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NOBODY ASKED ME, BUT ...
By Joe Brancatelli
July 28, 2011 -- Nobody asked me, but …

I can live without hotels injecting "scents" into their air. If I wanted smelly air, I would book a bed next to the perfume counter at the local Macy's when I hit town.

Forget spas, duvets, nine pillows on the beds and bottles of rosemary-mint shampoo. The single best hotel innovation evah is the curved shower rod. I mean, curved shower rods bend the laws of the physical universe. And you don't get slapped with a slimy, plastic shower curtain.

Nobody asked me, but …

It is almost 20 years since Pan Am tanked and there are still airports that think a huckster using the name can bring in business. Some company calling itself Pan American Airways set up headquarters in the old Pan Am building in Brownsville, Texas, and promised the airport that it would start a hub for a cargo and passenger service to Mexico. The company then ran the same line on officials at Lambert Field in St. Louis. Earlier this month, Robert Hedrick, the 60-year-old founder of this new Pan Am, got busted for possession of child pornography. He now faces five years in the federal pen.

The Atlantic magazine has a slideshow up called The 19 Most Hated Companies in America. Guess how many airlines made the list?

Nobody asked me, but …

When it hit 104 degrees last weekend, my wife and I escaped our largely un-air-conditioned home and checked into the Andaz Wall Street. Next morning, I go to the door to grab the newspaper. A canvas bag is hanging off the doorknob. The bag says: All of yesterday's news fits in this bag. So much for my career.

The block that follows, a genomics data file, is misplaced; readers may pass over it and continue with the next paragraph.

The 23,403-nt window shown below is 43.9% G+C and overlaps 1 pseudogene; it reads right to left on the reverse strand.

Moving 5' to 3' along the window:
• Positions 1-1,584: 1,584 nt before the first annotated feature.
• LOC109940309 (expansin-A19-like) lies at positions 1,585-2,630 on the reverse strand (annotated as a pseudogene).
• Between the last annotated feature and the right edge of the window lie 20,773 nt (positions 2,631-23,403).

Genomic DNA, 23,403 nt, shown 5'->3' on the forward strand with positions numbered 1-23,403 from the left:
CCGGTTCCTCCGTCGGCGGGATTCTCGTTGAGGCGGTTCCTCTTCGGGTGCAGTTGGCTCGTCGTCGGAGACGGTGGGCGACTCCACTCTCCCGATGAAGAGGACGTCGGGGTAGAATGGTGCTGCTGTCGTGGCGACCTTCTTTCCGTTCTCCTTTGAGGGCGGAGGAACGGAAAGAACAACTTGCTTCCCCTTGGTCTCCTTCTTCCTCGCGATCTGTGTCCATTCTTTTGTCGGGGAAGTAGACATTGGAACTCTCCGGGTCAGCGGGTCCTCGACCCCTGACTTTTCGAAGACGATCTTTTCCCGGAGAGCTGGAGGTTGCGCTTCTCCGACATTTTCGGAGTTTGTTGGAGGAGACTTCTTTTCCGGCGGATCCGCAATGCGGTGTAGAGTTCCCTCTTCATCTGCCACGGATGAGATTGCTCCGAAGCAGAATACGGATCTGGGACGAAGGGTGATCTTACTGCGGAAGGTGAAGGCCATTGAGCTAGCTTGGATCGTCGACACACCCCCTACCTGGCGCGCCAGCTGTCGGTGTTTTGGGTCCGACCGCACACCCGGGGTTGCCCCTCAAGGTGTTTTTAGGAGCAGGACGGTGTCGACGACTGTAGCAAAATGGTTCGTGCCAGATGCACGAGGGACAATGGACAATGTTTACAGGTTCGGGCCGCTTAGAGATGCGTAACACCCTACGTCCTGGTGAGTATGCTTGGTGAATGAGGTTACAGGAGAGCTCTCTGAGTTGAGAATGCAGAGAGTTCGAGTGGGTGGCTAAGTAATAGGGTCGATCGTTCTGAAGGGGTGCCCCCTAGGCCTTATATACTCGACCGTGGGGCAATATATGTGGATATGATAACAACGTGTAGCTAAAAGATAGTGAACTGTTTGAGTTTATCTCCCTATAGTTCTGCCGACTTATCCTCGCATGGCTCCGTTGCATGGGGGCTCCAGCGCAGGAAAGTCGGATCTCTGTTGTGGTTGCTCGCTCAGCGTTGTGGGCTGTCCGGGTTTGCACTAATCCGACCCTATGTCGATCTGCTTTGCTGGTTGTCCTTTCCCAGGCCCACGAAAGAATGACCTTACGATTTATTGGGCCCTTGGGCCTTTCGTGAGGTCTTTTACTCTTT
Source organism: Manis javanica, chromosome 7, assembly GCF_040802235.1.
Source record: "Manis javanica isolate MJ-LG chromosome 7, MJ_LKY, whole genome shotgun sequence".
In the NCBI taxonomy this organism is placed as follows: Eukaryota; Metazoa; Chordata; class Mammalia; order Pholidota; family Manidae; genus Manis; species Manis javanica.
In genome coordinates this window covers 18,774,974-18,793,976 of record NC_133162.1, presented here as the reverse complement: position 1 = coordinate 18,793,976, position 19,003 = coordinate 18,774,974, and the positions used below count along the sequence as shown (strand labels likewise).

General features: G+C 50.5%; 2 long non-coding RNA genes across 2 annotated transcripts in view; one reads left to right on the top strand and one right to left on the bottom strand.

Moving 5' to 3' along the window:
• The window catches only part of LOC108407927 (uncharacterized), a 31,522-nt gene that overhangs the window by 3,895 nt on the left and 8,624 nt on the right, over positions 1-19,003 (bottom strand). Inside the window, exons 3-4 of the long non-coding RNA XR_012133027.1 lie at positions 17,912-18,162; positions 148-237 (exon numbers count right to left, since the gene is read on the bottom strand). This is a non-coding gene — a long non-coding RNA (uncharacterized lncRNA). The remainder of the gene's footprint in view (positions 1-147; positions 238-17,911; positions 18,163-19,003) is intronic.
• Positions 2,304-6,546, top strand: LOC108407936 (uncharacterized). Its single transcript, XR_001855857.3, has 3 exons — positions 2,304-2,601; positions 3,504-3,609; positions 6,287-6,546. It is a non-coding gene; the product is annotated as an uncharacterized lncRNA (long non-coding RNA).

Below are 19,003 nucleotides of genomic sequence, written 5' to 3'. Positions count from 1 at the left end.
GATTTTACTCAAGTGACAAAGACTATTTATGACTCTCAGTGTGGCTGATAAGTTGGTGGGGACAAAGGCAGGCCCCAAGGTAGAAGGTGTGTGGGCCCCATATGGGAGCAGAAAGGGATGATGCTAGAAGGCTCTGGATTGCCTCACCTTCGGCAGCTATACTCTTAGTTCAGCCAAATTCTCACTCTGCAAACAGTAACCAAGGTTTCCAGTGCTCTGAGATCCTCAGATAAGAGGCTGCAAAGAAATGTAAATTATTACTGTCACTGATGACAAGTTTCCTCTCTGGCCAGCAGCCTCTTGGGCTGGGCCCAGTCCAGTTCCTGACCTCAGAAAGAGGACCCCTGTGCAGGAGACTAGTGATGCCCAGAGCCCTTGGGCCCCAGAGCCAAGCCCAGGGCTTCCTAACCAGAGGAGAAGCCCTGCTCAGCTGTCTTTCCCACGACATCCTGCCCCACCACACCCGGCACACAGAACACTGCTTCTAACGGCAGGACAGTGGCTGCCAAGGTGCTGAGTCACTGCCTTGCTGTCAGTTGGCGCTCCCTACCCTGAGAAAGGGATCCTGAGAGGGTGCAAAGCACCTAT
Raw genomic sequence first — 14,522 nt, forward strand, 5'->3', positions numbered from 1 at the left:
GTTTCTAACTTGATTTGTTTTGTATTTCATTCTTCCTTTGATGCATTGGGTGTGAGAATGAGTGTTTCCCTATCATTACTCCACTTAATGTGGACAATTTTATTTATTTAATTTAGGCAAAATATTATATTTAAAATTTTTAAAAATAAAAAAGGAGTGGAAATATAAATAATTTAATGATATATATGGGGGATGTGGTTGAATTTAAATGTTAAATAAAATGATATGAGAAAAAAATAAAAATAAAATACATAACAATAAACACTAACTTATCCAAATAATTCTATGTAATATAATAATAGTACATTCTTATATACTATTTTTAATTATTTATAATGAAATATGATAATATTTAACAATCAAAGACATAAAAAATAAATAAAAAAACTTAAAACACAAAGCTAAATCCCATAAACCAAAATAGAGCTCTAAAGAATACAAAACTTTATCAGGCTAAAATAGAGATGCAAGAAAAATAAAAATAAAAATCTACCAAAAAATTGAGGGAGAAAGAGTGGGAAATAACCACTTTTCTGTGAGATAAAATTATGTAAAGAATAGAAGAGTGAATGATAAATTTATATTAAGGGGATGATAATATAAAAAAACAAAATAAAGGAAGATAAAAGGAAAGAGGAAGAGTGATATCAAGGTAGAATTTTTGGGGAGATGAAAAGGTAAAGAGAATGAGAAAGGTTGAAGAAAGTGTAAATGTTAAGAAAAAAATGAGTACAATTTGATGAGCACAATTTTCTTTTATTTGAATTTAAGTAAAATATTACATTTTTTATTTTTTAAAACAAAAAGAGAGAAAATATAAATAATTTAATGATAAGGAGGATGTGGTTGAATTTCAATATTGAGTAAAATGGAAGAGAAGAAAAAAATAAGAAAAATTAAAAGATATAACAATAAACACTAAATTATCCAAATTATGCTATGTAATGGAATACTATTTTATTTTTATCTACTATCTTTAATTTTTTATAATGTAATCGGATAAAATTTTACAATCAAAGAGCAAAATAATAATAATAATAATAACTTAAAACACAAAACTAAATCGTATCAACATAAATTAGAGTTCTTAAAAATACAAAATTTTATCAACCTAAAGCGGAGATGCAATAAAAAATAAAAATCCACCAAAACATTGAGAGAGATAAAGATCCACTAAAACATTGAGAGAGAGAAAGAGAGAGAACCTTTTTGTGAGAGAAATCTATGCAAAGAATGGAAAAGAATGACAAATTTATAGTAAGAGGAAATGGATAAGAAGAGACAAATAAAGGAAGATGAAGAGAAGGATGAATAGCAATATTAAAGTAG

I got home and found a little box of Multigrain Cheerios bundled with my newspaper. When, exactly, did marketing executives decide that people would eat food they picked up off the lawn?

Nobody asked me, but …

US Airways pilots, who've been fighting amongst themselves and with US Airways management ever since the 2006 America West merger, have gone public with an ugly accusation about the carrier's safety practices. US Airways executives huffily deny it all, of course. I'd normally dismiss this as a labor-management spat. Except that what the pilots claim is an eerie echo of what US Airways was pulling back in 2007.

Here's the smartest thing that I've heard about the legacy carriers lately: "Airlines use communications to conform passenger thinking rather than inform passengers." No wonder the guy who told me that bailed on the carrier for which he worked.

Nobody asked me, but …

Seattle takes its coffee way too seriously. I'm sitting in the Alaska Airlines Board Room at Sea-Tac recently and the club attendant announces that anyone who needs espresso should hurry because she is about to take the machine off-line for cleaning. Departure announcements in the club? Not so much.

Heard at an airport recently: An announcement alerting passengers to the free WiFi in the terminals so flyers can "connect to the Internet." What else would we use the free WiFi for? To make ourselves an espresso?

Nobody asked me, but …

Has anyone thought to look for Jimmy Hoffa at the Unclaimed Baggage Center? Just sayin…

I'm in Seat 2D on a 7:30 a.m. flight from Newark recently and the flyer in Seat 1C has two Bloody Marys with two mini-bottles of airline-supplied Absolut Vodka. Then she starts pouring from her own flask. Trust me, folks, the breakfast was not that bad.

Nobody asked me, but …